If you don’t actually have practice walking long distances with a heavy backpack, don’t put yourself in that position on the one day you really need that backpack. Either train for it or keep culling what you have in there. Keep putting it on and weighing it.
Having a solid evacuation plan is more valuable than a go bag. Even better is to have several plans. Think out what you would do if certain roads are blocked. Think out what you would do if you have to shelter in place for several days. Talk it out with your best friends, especially the fluffy kind.
Hopefully we never need any of this stuff. It sure is a lot easier to sleep soundly when we know that we have it zipped up and ready to go.
Once upon a time there was a little gray parrot named Noelle. She was a tiny bird with an enormous dream. One day, when she grew up, she wished that she could live in a cardboard box.
Then her wish came true!
First, she had one box.
Then, she had two boxes.
Then, she had three boxes.
Before she knew it, the little parrot named Noelle had so many boxes she could hardly count them all. She could climb out of one box and into another box and then climb out again.
Best of all, the little gray parrot was allowed to chew up as much cardboard as she wanted! She could rip it and tear it and shred it and kick it over her shoulder until it fell all over the floor like so many brown cornflakes.
What could possibly be better than living in a box and chewing on cardboard? Mm, mm, delicious!
After a while, Noelle would chew up her boxes so much that they would start to fall over. Then, the very next day, there would be brand-new boxes to munch.
What happened to the old boxes? They fell on the floor in hundreds of little pieces like so many brown cornflakes. That’s what happened to the old chewed-up boxes.
The little parrot named Noelle loved living in a cardboard box. She loved starting all over again with a fresh box whenever she chewed up the old one. There was just one problem.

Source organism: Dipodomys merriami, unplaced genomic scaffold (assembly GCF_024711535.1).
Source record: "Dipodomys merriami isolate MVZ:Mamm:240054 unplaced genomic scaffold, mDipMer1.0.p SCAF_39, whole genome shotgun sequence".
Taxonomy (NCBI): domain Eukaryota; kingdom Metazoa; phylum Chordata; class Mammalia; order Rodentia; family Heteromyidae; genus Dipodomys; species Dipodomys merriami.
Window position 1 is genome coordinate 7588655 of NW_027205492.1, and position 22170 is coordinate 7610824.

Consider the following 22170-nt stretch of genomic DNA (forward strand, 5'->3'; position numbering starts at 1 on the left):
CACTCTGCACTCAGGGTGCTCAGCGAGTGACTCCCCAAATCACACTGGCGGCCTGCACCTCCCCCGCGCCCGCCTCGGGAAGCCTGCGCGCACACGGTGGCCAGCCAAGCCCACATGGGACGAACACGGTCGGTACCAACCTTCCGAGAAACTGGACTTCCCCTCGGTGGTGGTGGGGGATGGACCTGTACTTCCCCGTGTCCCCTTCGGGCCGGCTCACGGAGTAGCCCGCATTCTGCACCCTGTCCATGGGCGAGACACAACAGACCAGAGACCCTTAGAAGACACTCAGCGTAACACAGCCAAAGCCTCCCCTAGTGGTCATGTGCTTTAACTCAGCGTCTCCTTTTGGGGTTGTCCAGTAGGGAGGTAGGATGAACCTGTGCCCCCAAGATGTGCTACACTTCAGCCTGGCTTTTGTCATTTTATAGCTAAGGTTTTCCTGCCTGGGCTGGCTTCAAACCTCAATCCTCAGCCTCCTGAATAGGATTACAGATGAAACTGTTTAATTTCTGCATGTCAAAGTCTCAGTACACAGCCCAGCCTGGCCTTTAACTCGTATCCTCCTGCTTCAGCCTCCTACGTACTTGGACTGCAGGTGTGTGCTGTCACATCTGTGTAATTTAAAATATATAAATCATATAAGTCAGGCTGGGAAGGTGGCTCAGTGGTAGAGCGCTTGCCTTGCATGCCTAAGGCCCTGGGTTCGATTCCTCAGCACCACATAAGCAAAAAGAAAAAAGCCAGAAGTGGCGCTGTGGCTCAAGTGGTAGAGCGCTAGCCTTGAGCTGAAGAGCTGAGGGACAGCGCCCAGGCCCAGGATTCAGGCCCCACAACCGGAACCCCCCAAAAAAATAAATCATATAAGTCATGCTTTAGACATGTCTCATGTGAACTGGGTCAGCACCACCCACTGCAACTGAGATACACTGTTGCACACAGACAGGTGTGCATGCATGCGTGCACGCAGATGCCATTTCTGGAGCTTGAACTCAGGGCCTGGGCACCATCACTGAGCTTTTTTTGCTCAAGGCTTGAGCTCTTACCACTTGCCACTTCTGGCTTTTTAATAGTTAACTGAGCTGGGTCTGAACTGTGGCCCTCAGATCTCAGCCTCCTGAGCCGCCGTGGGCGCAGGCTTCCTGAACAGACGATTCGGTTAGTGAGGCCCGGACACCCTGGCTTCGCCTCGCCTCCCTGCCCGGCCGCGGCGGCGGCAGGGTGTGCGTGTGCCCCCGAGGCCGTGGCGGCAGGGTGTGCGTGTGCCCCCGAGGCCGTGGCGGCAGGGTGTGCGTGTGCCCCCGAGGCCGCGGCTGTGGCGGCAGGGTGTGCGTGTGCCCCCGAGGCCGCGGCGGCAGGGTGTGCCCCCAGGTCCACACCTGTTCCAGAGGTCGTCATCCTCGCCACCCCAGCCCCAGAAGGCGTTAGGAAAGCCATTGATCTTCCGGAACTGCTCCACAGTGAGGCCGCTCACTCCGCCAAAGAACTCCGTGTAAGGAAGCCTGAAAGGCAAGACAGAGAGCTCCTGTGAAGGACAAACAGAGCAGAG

Every time she went to her box house, she got stuck there. Her box house had no toys, because whenever she found a toy in her nice cardboard house, she picked it up and threw it off her porch. That was her choice. All cardboard, no toys.
But the cardboard house didn’t have any food or water, either. Worst of all, it didn’t have a bathroom.
Poor Noelle. Every time she really started to have fun tearing up her cardboard house, she would start to realize that she needed a break. Then she would have to wait for a cab ride to take her back to her perch.
Whistle, whistle! Whistle for the taxi cab!
Then, one magical day, a new box showed up. It was very skinny and very flat and very long. Where did this box come from? What was in it?
A ladder with every rung a different color!
This was very scary. Whenever there is a ladder, it’s best to stare at it for a while and make sure it doesn’t make any sudden moves.
The next day, the ladder wasn’t scary any more. It had learned to mind its manners.
All of a sudden something happened.
The ladder reached from the box house to the perch!
Now the little gray parrot saw that she could walk back and forth across the ladder bridge whenever she wanted to.
The first day she went back and forth, back and forth, back and forth, just to try it out. She shuffled sideways, hanging onto the side of the ladder.
On the second day, she found out she could walk straight forward if she put one foot on the side and the other foot on the rainbow-colored rungs.